Covid-19 has seen a massive increase in the use of telemedicine. While it may seem novel, it’s actually been around for decades and research shows it’s frequently just as effective as face-to-face interventions, if not better. But how well it works for you mostly depends on your healthcare system.
Telemedicine has been around for decades, but it never really took off in the way you might expect—that is, until now.
“This has been a real-world experiment, if you like,” says health economics and policy expert Nkiru Eze.
“All the barriers that we were facing previously, it’s almost as if they’ve melted away because we’ve had no other option but to access remote care.”
Ms Eze has just published an umbrella review of telemedicine in the OECD, identifying what the state of play was before Covid-19 in terms of clinical and cost-effectiveness, patient experience, and implementation of telehealth.
What her team found was that although not all healthcare can be delivered remotely, telemedicine has mostly been as effective as normal care and, in some cases, better.
Telehealth diabetes management, for example, was reported to have better than or comparable results to face-to-face interventions.
When it came to cardiovascular disease, remote monitoring and phone support were “superior to usual care in reducing the odds of mortality and hospitalization related to heart failure, improve survival rates and reduce cardiovascular disease risk factors such as weight, BMI and blood pressure.”
Telemedicine has helped manage pain effectively and increase exercise levels, improved mental health and diet, and aided in the control of respiratory diseases like asthma.
And, according to studies, people like using it (patients more so than health practitioners), whether it takes the form of mobile apps, remote monitoring, online support, or picking up the phone.
So, if the reviews have been so good, why haven’t we taken it up in greater numbers before now? Other industries have been transformed by remote service provision. Why not primary healthcare?
“If you look at it from a health economics perspective, the healthcare market is different,” says Ms Eze.
“That’s part of the reason why it’s not been implemented at the scale that you think it would be.
“It’s not as easy as saying, for example, because we used to shop in stores before and now online shopping has come, most people are going to move online. Healthcare is not really the same.”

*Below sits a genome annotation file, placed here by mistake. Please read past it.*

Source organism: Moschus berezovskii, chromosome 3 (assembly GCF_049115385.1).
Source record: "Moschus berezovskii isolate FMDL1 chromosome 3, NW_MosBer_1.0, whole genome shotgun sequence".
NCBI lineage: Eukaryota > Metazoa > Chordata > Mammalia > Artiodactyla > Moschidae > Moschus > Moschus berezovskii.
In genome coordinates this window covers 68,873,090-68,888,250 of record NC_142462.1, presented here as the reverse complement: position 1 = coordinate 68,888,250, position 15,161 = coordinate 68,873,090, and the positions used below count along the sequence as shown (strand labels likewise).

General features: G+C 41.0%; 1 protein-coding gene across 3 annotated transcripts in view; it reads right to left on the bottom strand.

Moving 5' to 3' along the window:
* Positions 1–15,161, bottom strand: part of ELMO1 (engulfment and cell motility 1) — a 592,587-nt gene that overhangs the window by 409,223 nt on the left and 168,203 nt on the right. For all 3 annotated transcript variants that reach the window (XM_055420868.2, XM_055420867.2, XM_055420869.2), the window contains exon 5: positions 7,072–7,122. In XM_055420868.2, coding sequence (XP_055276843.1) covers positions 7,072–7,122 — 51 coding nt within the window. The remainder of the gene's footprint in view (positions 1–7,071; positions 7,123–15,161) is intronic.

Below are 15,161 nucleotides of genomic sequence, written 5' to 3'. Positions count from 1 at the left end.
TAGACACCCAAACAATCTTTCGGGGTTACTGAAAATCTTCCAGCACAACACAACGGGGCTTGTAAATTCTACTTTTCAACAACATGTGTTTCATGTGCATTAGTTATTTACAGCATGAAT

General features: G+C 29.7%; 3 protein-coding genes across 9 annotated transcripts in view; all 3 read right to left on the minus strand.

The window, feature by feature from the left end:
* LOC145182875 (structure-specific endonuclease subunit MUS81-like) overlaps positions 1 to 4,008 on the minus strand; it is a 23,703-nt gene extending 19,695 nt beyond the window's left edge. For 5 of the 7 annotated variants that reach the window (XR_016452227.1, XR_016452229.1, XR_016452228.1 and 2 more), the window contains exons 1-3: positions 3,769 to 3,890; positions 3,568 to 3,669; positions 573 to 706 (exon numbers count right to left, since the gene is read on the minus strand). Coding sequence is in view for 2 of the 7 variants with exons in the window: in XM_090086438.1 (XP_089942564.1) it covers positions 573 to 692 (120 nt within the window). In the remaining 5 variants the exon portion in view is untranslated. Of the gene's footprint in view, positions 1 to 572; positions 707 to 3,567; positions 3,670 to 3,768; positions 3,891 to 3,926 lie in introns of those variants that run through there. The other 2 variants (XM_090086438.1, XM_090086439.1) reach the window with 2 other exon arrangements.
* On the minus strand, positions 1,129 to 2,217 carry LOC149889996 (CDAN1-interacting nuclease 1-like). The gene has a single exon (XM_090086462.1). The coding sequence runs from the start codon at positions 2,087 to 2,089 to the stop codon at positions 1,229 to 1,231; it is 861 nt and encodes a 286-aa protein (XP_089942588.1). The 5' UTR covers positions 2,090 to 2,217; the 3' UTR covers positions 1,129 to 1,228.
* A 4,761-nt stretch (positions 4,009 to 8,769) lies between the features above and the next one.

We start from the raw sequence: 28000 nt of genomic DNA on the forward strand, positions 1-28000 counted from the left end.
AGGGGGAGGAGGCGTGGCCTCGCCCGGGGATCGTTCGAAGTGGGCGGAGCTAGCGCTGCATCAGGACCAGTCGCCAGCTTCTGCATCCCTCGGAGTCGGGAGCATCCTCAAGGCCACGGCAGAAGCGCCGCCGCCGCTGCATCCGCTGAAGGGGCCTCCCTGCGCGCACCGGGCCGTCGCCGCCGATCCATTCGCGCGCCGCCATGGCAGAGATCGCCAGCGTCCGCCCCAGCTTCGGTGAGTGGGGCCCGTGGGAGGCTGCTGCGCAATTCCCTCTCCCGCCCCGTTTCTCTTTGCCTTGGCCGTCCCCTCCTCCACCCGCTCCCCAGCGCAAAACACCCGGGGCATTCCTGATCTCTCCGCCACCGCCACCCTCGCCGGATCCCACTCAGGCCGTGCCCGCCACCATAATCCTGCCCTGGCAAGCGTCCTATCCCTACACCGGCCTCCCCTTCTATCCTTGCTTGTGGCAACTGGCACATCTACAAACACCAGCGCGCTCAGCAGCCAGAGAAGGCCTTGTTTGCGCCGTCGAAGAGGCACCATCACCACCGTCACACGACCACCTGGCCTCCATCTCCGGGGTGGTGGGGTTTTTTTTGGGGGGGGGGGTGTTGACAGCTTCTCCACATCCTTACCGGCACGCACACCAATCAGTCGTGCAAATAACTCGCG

For one thing, it’s generally not discretionary.
“There’s things like inelasticity of demand. If you were sick, you’d literally pay anything to get better. So there are no real alternatives,” explains Ms Eze.
“If you’re on a budget you can either buy butter or vegetable spread, which is cheaper. But in most cases for healthcare there’s not that option for you to choose. And even if there were, you wouldn’t know what drug to choose instead of another. You don’t have all the information.”
When you look at what’s happened with telehealth around the world, Ms Eze says it’s not about who does it better.
“I wouldn’t use the word ‘better’,” she says.
“It has to do with policy, with the reimbursement models. It’s the way that healthcare systems are set up.”
Canada, for instance, has recently implemented new policies to reimburse doctors for telemedicine.
“Reimbursement was the biggest barrier. Telemedicine takes as much time as face-to-face. Sometimes it could take longer. And time is money. So if you’re not reimbursing for telemedicine there wouldn’t be that much uptake for it, or else doctors are providing healthcare for free,” Ms Eze explains.
She says the fee-for-service model of healthcare provides more of a challenge for telehealth than, say, a salary structure.
“It comes down to your healthcare system and what policies are in place. So if the policy makers want it to work, then you need to give doctors incentive to provide telemedicine.”
And then there are the barriers faced by patients. While technology is cheaper and more advanced than it’s ever been, it still costs a significant amount of money to buy equipment—even just a smart phone, which is often the bare minimum—and pay for internet. People also need access to appropriate training and support.
“The people most likely to benefit are those who are normally marginalized from accessing face-to-face care: people who live in remote areas, people that are disabled, those who are house-bound, some older adults, those who don’t have transport and so on,” says Ms Eze.
But she says these are the people telemedicine is less likely to reach.
“That’s who interventions should be targeted to when everything normalizes. It’s a bit of a paradox. Telemedicine is more likely to reach those who are tech savvy and who live in urban areas.”
Ms Eze explains that providing telehealth to rural areas, for instance, may not appear cost-effective in the short term, but will provide a long-term economic benefit.
“You’re averting a worsening of their condition,” she says. “If you look at the long-term horizon, it’s potentially cost-effective when you look at the hospitalizations that you’re going to avoid by intervening early.
“You will reap the benefits in 10 or 20 years’ time.
“And it’s like any other intervention. [You have to] to put those cost controls measures in place to make sure the costs don’t spiral out of control.”
Ms Eze believes telehealth is here to stay.
“I know a lot of healthcare systems are looking at their reimbursement models again and thinking about how we can deliver care remotely. And I think it will be the future, definitely.”
“But I don’t have a glass ball,” she laughs. “So, I don’t know.”